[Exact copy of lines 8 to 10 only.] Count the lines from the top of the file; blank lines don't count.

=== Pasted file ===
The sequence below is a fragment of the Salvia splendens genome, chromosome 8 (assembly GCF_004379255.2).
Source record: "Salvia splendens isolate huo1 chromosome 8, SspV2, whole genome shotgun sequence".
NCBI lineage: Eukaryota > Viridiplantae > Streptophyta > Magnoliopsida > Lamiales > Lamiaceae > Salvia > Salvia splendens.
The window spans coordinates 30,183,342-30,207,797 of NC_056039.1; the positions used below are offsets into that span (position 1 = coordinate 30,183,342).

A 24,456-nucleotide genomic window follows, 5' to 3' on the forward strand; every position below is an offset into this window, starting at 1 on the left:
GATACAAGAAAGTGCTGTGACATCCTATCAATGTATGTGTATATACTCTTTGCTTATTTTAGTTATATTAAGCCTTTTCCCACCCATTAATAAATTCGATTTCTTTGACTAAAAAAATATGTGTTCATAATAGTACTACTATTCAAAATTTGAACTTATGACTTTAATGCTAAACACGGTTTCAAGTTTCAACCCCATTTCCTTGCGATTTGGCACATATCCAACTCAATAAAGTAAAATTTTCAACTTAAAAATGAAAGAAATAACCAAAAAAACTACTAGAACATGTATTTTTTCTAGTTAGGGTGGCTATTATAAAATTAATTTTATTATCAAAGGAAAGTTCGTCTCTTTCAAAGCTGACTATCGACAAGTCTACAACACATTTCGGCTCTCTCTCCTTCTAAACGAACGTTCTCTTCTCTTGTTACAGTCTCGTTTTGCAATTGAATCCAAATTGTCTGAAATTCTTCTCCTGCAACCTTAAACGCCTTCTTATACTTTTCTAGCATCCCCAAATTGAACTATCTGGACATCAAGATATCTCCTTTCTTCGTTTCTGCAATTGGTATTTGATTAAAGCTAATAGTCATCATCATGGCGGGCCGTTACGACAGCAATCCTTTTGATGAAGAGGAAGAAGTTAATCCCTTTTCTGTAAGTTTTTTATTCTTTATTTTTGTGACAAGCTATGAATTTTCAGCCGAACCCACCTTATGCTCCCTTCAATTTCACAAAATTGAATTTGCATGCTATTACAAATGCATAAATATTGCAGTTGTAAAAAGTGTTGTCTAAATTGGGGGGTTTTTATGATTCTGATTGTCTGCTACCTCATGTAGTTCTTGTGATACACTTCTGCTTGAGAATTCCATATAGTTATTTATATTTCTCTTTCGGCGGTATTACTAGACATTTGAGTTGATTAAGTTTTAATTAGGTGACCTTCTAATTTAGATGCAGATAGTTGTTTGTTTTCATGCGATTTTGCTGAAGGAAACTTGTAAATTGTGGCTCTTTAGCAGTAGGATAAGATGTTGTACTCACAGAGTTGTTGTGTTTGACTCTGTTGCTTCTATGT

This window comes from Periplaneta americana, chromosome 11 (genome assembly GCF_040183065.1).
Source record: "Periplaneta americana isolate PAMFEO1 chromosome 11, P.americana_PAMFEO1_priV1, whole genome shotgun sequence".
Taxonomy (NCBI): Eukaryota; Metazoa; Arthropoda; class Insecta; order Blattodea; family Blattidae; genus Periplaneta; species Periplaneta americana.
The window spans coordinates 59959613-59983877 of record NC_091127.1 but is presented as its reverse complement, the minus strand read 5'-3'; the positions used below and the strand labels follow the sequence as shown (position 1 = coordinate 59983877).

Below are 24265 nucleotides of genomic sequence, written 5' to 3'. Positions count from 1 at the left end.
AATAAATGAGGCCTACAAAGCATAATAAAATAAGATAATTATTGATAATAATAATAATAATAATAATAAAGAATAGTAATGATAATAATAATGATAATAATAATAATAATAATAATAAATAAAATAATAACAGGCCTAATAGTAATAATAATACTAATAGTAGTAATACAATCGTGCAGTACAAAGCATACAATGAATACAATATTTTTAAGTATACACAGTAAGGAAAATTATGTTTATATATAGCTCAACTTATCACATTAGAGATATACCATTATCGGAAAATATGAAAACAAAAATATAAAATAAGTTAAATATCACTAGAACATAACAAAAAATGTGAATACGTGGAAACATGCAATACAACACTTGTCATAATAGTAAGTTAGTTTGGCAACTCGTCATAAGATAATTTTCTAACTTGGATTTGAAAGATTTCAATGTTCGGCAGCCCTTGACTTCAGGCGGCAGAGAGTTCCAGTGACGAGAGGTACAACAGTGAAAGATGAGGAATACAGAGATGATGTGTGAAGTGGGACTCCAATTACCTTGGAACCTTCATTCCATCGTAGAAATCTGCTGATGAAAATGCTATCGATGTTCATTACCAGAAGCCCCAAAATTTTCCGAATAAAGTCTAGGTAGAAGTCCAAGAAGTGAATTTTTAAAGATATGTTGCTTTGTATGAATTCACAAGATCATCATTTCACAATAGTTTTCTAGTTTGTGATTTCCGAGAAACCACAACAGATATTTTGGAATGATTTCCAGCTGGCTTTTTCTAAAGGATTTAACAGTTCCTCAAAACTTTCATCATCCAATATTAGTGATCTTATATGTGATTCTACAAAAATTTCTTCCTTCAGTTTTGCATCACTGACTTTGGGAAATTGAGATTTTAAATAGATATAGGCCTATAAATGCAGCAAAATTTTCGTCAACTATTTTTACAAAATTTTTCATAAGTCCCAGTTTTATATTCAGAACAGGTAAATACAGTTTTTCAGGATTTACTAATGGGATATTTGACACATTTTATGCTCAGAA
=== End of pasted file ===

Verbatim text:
Source record: "Periplaneta americana isolate PAMFEO1 chromosome 11, P.americana_PAMFEO1_priV1, whole genome shotgun sequence".
Taxonomy (NCBI): Eukaryota; Metazoa; Arthropoda; class Insecta; order Blattodea; family Blattidae; genus Periplaneta; species Periplaneta americana.
The window spans coordinates 59959613-59983877 of record NC_091127.1 but is presented as its reverse complement, the minus strand read 5'-3'; the positions used below and the strand labels follow the sequence as shown (position 1 = coordinate 59983877).